Tag Archives: Alan W. Smith

what sort of man was Dr. Colp?

 

I shared this whole letter from my mother to my father — a very long and loving letter, written when my parents were in middle age, seven years before my mother’s untimely death — with my therapist, Dr. Ralph Colp Jr.

The salutation is so tender and touching, I said to him.

It brings tears to my eyes, he replied.

 

my parents, 1944

— posted in loving memory by Roger W. Smith

   November 2022

my mental influences

 

I got a great education, almost entirely for free. Realizing this now, I consider myself very fortunate.

But I want to talk mostly about my parents — Alan W. and Elinor Handy Smith (how I miss them!) — and their influence on me. Again, I was very fortunate. How much so I have grown to appreciate over the years. Posthumously, as it were.

Intuition and critical thinking skills. The ability to do mental work requiring great effort. To pursue an area of study: languages or mathematics, for instance; the principles and rules of composition and rhetoric.

To persist in research. The laborious undertaking (only a practitioner can appreciate this) of translation.

Sculpting a piece of writing. Perfecting it and trying to ensure comprehensiveness and accuracy.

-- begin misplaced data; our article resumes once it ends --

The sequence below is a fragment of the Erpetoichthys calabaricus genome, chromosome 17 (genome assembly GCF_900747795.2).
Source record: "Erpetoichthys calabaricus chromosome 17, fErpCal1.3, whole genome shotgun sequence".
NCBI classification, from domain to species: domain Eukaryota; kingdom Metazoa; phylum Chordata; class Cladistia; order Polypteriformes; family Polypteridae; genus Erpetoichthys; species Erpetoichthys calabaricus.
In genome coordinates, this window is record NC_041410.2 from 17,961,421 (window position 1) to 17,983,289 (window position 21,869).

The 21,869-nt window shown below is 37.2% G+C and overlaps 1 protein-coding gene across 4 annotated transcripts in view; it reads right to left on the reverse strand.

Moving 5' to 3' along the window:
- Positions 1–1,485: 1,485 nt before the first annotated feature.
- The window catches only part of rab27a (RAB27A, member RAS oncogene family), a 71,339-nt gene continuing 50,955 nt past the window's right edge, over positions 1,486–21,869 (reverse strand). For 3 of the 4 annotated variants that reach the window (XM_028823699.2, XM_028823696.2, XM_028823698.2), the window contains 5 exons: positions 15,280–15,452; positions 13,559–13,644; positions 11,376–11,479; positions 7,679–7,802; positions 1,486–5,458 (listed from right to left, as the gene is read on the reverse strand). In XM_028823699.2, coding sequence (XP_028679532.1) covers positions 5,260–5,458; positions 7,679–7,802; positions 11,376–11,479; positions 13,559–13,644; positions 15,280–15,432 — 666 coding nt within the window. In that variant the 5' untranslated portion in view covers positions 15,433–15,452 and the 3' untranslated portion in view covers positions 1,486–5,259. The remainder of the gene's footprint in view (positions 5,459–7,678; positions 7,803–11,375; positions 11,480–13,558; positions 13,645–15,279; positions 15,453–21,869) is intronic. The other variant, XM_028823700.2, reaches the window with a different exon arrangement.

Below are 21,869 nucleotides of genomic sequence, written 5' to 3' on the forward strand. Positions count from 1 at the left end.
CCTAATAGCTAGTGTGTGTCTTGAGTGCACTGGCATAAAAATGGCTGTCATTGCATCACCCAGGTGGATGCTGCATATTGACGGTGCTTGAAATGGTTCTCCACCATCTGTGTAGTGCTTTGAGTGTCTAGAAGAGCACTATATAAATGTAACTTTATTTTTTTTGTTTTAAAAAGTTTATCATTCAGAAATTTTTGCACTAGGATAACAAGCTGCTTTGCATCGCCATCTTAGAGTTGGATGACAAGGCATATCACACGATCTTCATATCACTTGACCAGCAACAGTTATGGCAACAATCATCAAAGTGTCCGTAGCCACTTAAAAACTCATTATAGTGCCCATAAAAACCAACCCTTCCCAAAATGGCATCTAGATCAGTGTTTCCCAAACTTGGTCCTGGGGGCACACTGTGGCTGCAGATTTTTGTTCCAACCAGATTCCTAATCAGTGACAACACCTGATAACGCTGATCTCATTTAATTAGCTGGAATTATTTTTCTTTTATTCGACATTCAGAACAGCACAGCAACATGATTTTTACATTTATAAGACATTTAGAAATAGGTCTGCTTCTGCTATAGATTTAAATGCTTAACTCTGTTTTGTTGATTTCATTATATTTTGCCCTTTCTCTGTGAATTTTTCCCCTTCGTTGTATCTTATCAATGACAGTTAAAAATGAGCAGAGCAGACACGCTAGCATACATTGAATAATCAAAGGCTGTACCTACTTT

Intellectual colloquy. Listening ability. The ability to assimilate and weigh contrary opinions. (How much I have enjoyed this with cherished friends. Incalculable.)

So called emotional intelligence. And what my former therapist, Dr. Colp, called “rapid insight.” He complimented me, saying I had it.

These are gifts which I was bequeathed. This being the case, I made the best of them. I am proud of this and, like Walt Whitman, feel entitled to be “no more modest than immodest.”

My mother. She had a “preternatural” intuitive faculty. Great insight. Emotional sensitivity like that of Dr. Colp, the practitioner of medicine and man of science who was a deep thinker (and a writer as well as physician) with keen analytical abilities; and, at the same time, like my parents, the opposite of emotionally clueless. He never lost or left at the door his humanity.